AT FIRST glance, it’s a very welcome plan. Chancellor George Osborne yesterday used his Budget – the first entirely Conservative Budget in almost two decades – to announce a new “living wage”.
From next April, employers will have to pay staff at least £7.20 an hour, an increase of 70p from the current minimum wage. The living wage will rise to £9 an hour by 2020, theoretically making a real difference to the lives of the very worst-off – just in time for the next General Election.
But while Mr Osborne may appear to have shown some largesse, things aren’t quite so straightforward. Those who gain from the new living wage will lose through a freeze on working-age benefits.
The Chancellor also creates unwelcome confusion over the minimum wage and the living wage, which are two different measures. The minimum wage is mandatory, as is the wage that Mr Osborne unveiled yesterday. The living wage is voluntary and is calculated according to the basic cost of living. As a result, there is a gap between the two: the minimum wage is currently £6.50 per hour and the living wage is £7.85.
Mr Osborne is raising the minimum wage, but at the same time labelling it the living wage – and falling 65p short of where that measure currently stands. It’s a neat trick, and slickly redefining the term “living wage” might just confuse enough people to make the policy look generous.
When examined in its entirety, the Budget offers little comfort to those most in need. Benefit payments will be frozen for four years, employment support allowance will be cut, and young people aged 18-21 – often vulnerable and unsupported – will lose access to housing benefit.
Unsurprisingly, there was much in Mr Osborne’s statement to appeal to the Tory Party’s traditional supporters: an increase in the inheritance tax threshold to £1 million for married couples by 2017; a reduction in corporation tax to 18 per cent by 2020; and a freeze on fuel duties for the remainder of this year.
There is, of course, majority support both north and south of the Border for a cap on benefits. Scots are as “small c conservative” on the matter as the English, and Mr Osborne’s decision to further limit the amount a family might claim will, we expect, play well with voters who resent the notion that some get “something for nothing”.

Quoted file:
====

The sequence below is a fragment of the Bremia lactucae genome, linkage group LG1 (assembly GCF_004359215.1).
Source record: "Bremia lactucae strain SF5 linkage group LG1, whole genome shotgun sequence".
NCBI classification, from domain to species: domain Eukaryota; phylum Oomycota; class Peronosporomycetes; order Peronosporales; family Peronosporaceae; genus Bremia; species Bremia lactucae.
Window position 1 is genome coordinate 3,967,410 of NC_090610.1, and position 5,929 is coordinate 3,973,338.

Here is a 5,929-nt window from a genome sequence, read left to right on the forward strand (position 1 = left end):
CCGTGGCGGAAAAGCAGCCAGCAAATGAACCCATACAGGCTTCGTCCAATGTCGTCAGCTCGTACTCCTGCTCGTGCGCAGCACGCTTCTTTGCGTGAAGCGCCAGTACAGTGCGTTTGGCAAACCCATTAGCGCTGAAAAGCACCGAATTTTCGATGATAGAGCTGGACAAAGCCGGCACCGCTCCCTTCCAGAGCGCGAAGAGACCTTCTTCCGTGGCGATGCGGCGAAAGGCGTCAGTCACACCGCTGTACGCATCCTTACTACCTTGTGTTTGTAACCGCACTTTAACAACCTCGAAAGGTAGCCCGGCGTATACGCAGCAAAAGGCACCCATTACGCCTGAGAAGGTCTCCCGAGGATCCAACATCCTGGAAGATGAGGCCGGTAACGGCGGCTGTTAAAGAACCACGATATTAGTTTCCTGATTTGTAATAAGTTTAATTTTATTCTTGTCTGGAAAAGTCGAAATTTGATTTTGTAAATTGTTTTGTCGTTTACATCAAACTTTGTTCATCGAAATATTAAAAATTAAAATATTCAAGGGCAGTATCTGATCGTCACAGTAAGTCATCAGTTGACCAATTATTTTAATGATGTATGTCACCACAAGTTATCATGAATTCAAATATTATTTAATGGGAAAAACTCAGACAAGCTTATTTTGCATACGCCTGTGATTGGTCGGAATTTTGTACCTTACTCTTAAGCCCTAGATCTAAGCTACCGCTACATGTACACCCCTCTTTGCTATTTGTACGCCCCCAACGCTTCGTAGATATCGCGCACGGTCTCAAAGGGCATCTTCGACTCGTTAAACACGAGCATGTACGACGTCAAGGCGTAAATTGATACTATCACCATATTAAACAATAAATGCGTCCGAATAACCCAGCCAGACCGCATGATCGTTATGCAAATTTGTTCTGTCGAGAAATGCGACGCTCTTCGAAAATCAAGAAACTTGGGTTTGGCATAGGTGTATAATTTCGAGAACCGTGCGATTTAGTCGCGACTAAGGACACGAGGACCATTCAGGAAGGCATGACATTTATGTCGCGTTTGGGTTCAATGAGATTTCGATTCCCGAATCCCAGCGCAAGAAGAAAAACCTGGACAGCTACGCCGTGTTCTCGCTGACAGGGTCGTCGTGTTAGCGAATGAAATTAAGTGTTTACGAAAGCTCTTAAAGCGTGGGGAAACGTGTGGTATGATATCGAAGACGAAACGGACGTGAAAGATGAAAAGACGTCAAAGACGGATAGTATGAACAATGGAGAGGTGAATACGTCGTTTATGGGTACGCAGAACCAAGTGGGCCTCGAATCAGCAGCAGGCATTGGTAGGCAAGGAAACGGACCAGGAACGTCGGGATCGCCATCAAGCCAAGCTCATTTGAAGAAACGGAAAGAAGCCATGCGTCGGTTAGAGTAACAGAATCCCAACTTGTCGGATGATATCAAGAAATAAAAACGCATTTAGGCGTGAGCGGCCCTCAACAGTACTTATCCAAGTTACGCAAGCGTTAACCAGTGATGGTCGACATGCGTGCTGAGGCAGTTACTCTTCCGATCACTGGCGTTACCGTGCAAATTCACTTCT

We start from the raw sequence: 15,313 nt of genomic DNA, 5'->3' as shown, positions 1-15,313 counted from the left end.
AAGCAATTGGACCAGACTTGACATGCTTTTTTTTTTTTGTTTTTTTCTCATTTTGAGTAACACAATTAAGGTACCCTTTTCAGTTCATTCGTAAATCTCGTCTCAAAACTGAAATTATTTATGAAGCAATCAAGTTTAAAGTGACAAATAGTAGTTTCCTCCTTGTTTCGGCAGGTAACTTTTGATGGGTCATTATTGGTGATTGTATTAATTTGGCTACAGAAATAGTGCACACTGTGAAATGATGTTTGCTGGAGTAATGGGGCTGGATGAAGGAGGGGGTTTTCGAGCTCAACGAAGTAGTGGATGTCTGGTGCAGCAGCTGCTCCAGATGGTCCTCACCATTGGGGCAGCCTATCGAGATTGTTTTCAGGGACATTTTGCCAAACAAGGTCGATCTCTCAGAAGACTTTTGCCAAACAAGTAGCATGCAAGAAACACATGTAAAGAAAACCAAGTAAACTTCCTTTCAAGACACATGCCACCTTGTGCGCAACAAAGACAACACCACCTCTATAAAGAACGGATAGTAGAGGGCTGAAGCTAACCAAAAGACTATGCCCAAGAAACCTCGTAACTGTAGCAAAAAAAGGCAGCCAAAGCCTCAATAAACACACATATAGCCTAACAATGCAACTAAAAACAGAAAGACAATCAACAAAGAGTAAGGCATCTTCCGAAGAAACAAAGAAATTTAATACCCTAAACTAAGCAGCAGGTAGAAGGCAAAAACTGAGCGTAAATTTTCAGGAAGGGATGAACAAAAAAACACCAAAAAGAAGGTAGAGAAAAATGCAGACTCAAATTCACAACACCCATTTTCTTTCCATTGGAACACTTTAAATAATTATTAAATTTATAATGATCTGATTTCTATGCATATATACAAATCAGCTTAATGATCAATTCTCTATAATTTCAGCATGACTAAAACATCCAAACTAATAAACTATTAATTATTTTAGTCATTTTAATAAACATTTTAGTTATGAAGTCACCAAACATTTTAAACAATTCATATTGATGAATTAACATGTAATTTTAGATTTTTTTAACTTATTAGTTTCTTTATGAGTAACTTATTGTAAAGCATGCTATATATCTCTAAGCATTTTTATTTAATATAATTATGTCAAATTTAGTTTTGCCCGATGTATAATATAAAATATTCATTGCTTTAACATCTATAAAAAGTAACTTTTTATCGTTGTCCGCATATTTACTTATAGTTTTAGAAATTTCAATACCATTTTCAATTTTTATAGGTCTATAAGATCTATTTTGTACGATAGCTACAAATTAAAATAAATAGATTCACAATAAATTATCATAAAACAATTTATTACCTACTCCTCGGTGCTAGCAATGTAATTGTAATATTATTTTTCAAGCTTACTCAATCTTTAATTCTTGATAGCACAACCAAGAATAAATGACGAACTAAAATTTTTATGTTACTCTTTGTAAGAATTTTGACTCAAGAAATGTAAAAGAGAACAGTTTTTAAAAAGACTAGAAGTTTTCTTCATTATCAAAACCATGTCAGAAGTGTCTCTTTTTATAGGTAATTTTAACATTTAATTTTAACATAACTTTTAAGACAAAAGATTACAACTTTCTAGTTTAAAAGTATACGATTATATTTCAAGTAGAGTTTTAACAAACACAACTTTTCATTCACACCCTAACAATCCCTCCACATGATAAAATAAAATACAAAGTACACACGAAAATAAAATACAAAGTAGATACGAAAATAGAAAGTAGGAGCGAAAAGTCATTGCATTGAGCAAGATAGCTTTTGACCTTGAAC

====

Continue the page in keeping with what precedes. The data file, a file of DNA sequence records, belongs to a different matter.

But behind that populist spin is the reality that those who receive most in benefits are often struggling with serious illness and other complex problems.
Responding to the Budget, SNP deputy leader Stewart Hosie said it would hit the “poorest and most vulnerable”. While opposition parties are virtually duty-bound to criticise a Chancellor, many observers will fear Mr Hosie is correct.
An entirely necessary campaign
THAT such a campaign is deemed necessary is deeply depressing, but necessary it most certainly is.
Police Scotland yesterday unveiled a new plan to tackle rape and other sex crimes. An advertisement – aimed at young men – shows a man trying to undress a woman against her will after they kiss. As the short film unfolds, the message “sex without consent is rape” appears.
Some will say this hardly needs to be pointed out but the fact so many young men commit the terrible crime of rape suggests otherwise. Education – even the statement of the obvious – is a key part of the attempt to reduce offending.
Young people may be familiar with the mechanics of sex from an early age but there is more to coming of age than that, and anything which asks boys and young men to think more about what represents consent must be encouraged.
A new generation is growing up with access to extreme and often violent pornography which can distort perceptions of sexual relationships. The existence of such material is no excuse for those who carry out attacks but it is something which necessitates a response.
Rape is a life-changing crime, from which some victims may never fully recover. During 2014-15, Police Scotland recorded 1,797 rapes, an increase of 5.3 per cent on the previous year, while last year, Rape Crisis reported a 35 per cent increase in the number of victims going on to report to the police, but still the crime is under-reported.
If this campaign can make potential perpetrators consider their behaviour and encourage victims to speak up, then it will have been entirely worthwhile.